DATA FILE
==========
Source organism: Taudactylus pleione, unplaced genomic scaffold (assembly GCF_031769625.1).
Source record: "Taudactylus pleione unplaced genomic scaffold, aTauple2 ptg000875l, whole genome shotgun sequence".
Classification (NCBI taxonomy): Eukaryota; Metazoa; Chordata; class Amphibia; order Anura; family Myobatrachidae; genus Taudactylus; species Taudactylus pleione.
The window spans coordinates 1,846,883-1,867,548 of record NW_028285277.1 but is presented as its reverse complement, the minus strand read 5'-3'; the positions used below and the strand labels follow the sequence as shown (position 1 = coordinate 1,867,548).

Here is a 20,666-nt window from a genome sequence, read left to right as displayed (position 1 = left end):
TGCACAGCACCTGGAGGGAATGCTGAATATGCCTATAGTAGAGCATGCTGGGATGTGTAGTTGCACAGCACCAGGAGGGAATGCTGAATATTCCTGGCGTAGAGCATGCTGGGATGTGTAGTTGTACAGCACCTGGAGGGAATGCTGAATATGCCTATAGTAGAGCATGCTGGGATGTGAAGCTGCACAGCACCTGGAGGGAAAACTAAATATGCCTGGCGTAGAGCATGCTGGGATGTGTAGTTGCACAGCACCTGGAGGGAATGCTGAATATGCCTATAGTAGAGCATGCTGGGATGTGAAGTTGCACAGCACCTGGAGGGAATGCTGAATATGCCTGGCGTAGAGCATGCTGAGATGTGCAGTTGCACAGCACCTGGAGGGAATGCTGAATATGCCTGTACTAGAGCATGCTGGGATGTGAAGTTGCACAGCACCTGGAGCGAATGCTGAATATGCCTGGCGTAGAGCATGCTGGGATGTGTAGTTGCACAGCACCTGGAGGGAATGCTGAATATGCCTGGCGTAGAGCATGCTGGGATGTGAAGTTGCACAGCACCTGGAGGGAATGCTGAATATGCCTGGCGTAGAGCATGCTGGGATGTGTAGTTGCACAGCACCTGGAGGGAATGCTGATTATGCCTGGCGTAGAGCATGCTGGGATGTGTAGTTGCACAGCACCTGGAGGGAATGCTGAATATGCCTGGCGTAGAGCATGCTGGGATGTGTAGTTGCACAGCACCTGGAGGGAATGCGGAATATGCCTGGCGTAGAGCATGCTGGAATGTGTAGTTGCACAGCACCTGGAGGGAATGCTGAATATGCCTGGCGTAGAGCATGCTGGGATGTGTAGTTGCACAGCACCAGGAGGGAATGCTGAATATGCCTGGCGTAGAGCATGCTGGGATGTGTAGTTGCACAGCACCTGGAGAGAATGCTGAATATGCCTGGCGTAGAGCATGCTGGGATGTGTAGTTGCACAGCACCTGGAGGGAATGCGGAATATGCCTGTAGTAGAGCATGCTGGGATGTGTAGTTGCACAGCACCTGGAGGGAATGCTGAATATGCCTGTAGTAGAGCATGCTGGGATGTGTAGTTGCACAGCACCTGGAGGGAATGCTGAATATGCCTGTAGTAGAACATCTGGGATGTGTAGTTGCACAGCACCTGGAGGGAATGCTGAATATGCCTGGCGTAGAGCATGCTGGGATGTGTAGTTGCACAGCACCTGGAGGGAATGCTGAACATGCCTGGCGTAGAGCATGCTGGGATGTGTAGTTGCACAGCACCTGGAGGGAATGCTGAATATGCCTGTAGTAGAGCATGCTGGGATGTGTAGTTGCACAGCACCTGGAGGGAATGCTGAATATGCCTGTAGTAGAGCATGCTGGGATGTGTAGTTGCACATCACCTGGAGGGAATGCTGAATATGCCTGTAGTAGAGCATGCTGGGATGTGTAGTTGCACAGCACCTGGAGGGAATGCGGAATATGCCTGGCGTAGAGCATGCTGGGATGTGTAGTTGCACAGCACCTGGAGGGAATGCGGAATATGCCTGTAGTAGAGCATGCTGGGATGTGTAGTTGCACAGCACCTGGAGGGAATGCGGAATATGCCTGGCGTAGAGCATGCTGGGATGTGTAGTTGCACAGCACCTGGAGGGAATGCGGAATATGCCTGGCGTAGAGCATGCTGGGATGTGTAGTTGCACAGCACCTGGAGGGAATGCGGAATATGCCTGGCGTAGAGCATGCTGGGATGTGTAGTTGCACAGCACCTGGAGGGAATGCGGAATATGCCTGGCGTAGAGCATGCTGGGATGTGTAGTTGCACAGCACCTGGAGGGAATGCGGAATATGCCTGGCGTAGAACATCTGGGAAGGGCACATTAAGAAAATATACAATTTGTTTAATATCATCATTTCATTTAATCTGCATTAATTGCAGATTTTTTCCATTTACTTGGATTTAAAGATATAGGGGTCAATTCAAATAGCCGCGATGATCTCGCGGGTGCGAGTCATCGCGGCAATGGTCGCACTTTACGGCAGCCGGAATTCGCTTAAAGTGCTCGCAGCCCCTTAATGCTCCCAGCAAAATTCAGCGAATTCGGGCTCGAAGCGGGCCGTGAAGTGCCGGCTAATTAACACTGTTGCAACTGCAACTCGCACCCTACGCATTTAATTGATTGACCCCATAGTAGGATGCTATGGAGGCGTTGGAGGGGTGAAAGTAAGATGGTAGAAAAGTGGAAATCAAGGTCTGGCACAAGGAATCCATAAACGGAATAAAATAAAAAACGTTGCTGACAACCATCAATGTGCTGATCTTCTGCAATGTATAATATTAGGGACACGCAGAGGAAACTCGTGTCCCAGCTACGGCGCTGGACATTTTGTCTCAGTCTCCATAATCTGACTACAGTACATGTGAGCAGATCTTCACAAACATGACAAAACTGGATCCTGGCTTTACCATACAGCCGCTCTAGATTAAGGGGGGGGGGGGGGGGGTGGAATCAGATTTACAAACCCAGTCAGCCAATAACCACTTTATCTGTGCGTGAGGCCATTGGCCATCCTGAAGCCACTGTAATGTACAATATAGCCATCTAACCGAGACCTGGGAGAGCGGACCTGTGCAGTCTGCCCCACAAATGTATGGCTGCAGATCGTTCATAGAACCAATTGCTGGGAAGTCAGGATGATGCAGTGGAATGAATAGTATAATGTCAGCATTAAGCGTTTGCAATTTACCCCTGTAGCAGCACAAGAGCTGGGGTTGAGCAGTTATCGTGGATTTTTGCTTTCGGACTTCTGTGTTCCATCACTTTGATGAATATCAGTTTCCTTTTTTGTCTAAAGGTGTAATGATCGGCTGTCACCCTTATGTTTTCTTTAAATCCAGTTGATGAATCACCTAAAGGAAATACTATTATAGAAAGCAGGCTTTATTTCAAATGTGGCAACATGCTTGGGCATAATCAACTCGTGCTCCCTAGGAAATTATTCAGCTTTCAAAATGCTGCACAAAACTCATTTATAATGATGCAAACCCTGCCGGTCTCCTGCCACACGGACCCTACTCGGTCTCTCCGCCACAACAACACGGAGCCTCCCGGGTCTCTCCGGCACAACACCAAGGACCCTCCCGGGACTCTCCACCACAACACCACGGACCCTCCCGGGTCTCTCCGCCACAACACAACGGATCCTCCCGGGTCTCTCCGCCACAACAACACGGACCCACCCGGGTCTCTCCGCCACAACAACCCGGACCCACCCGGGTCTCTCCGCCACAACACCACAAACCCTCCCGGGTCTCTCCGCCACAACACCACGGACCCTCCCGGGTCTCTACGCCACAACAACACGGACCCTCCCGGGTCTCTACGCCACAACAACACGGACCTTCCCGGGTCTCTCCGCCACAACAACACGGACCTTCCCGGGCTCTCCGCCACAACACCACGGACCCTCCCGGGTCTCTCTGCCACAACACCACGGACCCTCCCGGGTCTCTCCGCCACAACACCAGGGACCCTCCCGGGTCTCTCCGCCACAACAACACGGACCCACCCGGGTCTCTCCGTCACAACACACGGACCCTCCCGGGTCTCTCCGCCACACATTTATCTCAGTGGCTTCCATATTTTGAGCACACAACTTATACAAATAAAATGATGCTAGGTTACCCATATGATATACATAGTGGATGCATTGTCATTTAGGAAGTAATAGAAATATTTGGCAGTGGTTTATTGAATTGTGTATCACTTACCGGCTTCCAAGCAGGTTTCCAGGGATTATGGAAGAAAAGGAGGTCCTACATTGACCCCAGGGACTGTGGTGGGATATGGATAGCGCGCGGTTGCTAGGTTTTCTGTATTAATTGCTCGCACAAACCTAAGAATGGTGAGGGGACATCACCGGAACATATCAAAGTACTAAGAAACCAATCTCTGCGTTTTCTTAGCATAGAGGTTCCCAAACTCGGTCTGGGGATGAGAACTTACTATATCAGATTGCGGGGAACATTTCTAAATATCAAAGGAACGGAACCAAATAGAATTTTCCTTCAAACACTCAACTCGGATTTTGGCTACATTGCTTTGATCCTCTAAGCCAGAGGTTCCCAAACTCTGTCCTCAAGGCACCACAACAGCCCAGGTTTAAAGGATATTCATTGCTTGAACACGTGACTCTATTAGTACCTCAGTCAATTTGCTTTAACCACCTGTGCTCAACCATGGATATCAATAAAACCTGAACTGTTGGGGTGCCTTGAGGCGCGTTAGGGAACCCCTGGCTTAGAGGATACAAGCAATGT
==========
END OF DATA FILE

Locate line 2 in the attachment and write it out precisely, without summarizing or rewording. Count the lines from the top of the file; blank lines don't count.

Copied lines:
Source record: "Taudactylus pleione unplaced genomic scaffold, aTauple2 ptg000875l, whole genome shotgun sequence".